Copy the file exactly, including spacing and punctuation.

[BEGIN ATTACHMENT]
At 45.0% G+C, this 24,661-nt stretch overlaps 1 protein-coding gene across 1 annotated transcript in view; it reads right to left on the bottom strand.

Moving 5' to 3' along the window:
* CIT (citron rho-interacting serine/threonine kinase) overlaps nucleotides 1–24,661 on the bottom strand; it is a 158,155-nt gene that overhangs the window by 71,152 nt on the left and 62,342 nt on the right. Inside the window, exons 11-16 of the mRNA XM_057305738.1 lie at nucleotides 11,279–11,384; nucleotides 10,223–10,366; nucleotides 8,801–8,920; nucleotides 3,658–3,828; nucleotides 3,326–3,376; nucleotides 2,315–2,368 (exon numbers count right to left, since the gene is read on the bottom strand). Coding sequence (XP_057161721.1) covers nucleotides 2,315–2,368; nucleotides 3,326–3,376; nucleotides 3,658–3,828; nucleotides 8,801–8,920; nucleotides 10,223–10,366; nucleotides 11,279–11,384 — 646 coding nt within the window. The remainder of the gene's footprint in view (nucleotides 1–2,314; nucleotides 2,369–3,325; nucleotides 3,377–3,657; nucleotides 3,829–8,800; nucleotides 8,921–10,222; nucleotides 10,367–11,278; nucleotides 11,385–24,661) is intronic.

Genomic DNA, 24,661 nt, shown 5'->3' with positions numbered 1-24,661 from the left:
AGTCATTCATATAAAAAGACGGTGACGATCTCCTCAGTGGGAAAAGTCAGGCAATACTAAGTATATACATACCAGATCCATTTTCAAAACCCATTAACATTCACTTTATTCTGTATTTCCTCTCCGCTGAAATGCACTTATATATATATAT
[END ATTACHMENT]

At 45.0% G+C, this 24,661-nt stretch overlaps 1 protein-coding gene across 1 annotated transcript in view; it reads right to left on the bottom strand.

Moving 5' to 3' along the window:
* CIT (citron rho-interacting serine/threonine kinase) overlaps nucleotides 1–24,661 on the bottom strand; it is a 158,155-nt gene that overhangs the window by 71,152 nt on the left and 62,342 nt on the right. Inside the window, exons 11-16 of the mRNA XM_057305738.1 lie at nucleotides 11,279–11,384; nucleotides 10,223–10,366; nucleotides 8,801–8,920; nucleotides 3,658–3,828; nucleotides 3,326–3,376; nucleotides 2,315–2,368 (exon numbers count right to left, since the gene is read on the bottom strand). Coding sequence (XP_057161721.1) covers nucleotides 2,315–2,368; nucleotides 3,326–3,376; nucleotides 3,658–3,828; nucleotides 8,801–8,920; nucleotides 10,223–10,366; nucleotides 11,279–11,384 — 646 coding nt within the window. The remainder of the gene's footprint in view (nucleotides 1–2,314; nucleotides 2,369–3,325; nucleotides 3,377–3,657; nucleotides 3,829–8,800; nucleotides 8,921–10,222; nucleotides 10,367–11,278; nucleotides 11,385–24,661) is intronic.

Genomic DNA, 24,661 nt, shown 5'->3' with positions numbered 1-24,661 from the left:
AGTCATTCATATAAAAAGACGGTGACGATCTCCTCAGTGGGAAAAGTCAGGCAATACTAAGTATATACATACCAGATCCATTTTCAAAACCCATTAACATTCACTTTATTCTGTATTTCCTCTCCGCTGAAATGCACTTATATATATATAT